By the superficial attitudes of too many toward one’s faith, marriage is no longer viewed as sacred and therefore diminishes it as a sacrament. Both contraception and abortion, among the most grievous affronts to God, are given license by the faithful either in practice or by indifference. God and our neighbor become hindrances to the individual in the pursuit of his own needs and goals, with little concern for the resulting negative effects on his disposition and soul. Many assume no individual responsibility toward maintaining the identity nor integrity of the Church which Christ has left us as a portal by which we stake claim to the place that He has prepared for us in Heaven. We must be awakened to the truth that it is sin that bars the way to Heaven.

And as a result of misinterpretation of the Vatican II Council purpose and other ill-advised changes that followed, not mentioned here, both church attendance and devoted members of the Catholic Church are at historical lows in America. The change in location of the Tabernacle, housing the Holy Eucharist(the Body of Christ); seems an insignificant and harmless alteration. Yet it has led to a change in perception, promoting heretic practice among too many of the Church’s Hierarchy, which in turn has been manifested among its congregation. In this, God cannot be well pleased. And it is only by the immeasurable mercy of Christ that the just hand of  God is stayed. For only Christ, the Son of Man and the Son of God, could understand the temptation to sin that continually assaults men and women. And in that only can we be reconciled. Center is the only locale for the One who provides the means to eternal life of perfect happiness, or allows us, by our will, to cast ourselves into eternal imperfect sorrow.

God’s plan is Christocentric. Christ gives the Church elements of objective sacredness – among them is the Holy Eucharist itself – which remain there even if the people of the Church are not holy. – Saint John Paul II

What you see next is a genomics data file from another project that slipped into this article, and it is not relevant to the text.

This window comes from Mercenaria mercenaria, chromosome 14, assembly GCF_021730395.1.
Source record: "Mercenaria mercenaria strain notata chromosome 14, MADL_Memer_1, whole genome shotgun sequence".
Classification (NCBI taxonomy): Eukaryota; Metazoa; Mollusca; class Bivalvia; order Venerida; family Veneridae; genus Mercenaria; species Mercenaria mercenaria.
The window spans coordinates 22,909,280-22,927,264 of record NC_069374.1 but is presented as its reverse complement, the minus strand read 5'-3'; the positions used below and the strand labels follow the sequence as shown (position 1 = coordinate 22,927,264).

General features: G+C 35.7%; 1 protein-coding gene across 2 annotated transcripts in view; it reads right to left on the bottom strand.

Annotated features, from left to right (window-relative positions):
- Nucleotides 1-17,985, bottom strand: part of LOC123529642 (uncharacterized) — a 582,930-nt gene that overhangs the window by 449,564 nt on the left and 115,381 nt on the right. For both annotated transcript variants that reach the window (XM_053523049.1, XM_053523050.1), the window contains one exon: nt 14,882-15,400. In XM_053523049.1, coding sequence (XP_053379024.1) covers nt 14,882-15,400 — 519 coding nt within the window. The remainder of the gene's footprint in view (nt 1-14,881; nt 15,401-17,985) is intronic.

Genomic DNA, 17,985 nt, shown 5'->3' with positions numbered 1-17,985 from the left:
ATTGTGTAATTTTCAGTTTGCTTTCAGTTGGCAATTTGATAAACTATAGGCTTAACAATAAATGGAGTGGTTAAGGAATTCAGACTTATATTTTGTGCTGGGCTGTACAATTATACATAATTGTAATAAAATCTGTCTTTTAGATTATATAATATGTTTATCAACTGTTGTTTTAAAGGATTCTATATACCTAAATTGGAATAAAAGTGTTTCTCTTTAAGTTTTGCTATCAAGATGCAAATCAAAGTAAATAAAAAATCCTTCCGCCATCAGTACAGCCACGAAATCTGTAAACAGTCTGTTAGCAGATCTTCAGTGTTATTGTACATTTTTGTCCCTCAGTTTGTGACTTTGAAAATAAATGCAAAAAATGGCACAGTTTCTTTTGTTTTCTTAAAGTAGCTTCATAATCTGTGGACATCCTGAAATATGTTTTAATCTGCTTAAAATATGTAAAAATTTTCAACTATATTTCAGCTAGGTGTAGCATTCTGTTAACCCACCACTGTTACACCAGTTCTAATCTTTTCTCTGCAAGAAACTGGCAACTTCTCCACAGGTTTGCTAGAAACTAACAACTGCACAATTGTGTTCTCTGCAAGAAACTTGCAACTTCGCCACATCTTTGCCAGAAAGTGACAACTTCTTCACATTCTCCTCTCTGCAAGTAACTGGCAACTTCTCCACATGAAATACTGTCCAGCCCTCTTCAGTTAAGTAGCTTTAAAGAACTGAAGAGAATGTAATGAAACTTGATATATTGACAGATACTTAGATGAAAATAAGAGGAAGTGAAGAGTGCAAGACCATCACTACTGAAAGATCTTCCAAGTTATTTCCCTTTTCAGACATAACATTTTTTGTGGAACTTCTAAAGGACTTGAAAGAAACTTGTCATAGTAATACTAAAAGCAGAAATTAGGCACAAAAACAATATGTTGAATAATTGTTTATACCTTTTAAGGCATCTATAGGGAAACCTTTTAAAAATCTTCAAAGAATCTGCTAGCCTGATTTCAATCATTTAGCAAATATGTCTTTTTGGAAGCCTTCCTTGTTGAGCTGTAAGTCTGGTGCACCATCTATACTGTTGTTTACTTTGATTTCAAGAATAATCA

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An Easter Sign

 

The branches seen at the entrance of our shed fell during Holy Week. They form the shape of the cross. This unusual event is only surpassed by the fact that after recent strong winds of up to 50+ miles an hour that knocked over fully loaded trash cans into the street, did in no way alter the position of the branches that you see in the photo. The cross represents not pleasure but pain. Christ shows that those who endure their own cross well in life will do what He has done. Attain eternal life as promised.

As did those who failed to separate Christ from the cross, so, too, has the winds described failed to separate those branches that represents the symbol of hope that gives value to faith. (click on the photo for a larger and better view of the cross)

With further attention paid, I noticed that the statue of Mary, Mother of God, that is positioned on the other side of our house, facing the house, was found to be facing in direct line with the cross at the shed entrance. Mary always points to Her Son. As she is our intercessor with Him.

When we find ourselves beyond the boundary of odds, we may well be in the realm of the miraculous.

 

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Easter Sunday: The Empty Tomb

A very Happy and Blessed Easter to all.
-Alan

CROSSROADS-Right Choices

“Pilate said to them, “The guard is yours; go secure it as best you can.” So they went and secured the tomb by fixing a seal to the stone and setting the guard. – Matthew 27: 65-66

“The king lay in state with the guard about Him. And the most astounding fact about this spectacle of vigilance over the dead is that the enemies of Christ expected the Resurrection, but His friends did not. It was the believers who were the skeptics. It was the unbelievers who were credulous.

None of the apostles expected a Resurrection. They had to be convinced. They had to be convinced the hard way, as Thomas had to be convinced. Believe me, the skeptics of today cannot compare with the skeptics of those days, namely the apostles. They were the doubters, and when they were convinced they proved that they believed by having their throats…

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Lent and The Paradox of the Cross

LENT

The season of Lent begins on Ash Wednesday; with the participants being marked with ashes and the words “Repent and believe in the Good News” are prayed. The expectation is to imitate the example of Jesus’ prayer and fasting in the desert by our prayers, fasting and charitable works. Lent is a time for all followers of Jesus to examine their consciences and reflect on changes each can make in their lives and resolve to incorporate them, not just during the Lenten season, but as a permanent improvement as they strive to grow spiritually and perfect their souls in Him. “In this sense, Lent is a movement from one point of view to another, or, perhaps, from one interpretation of life to a different interpretation.” – Archbishop Fulton J. Sheen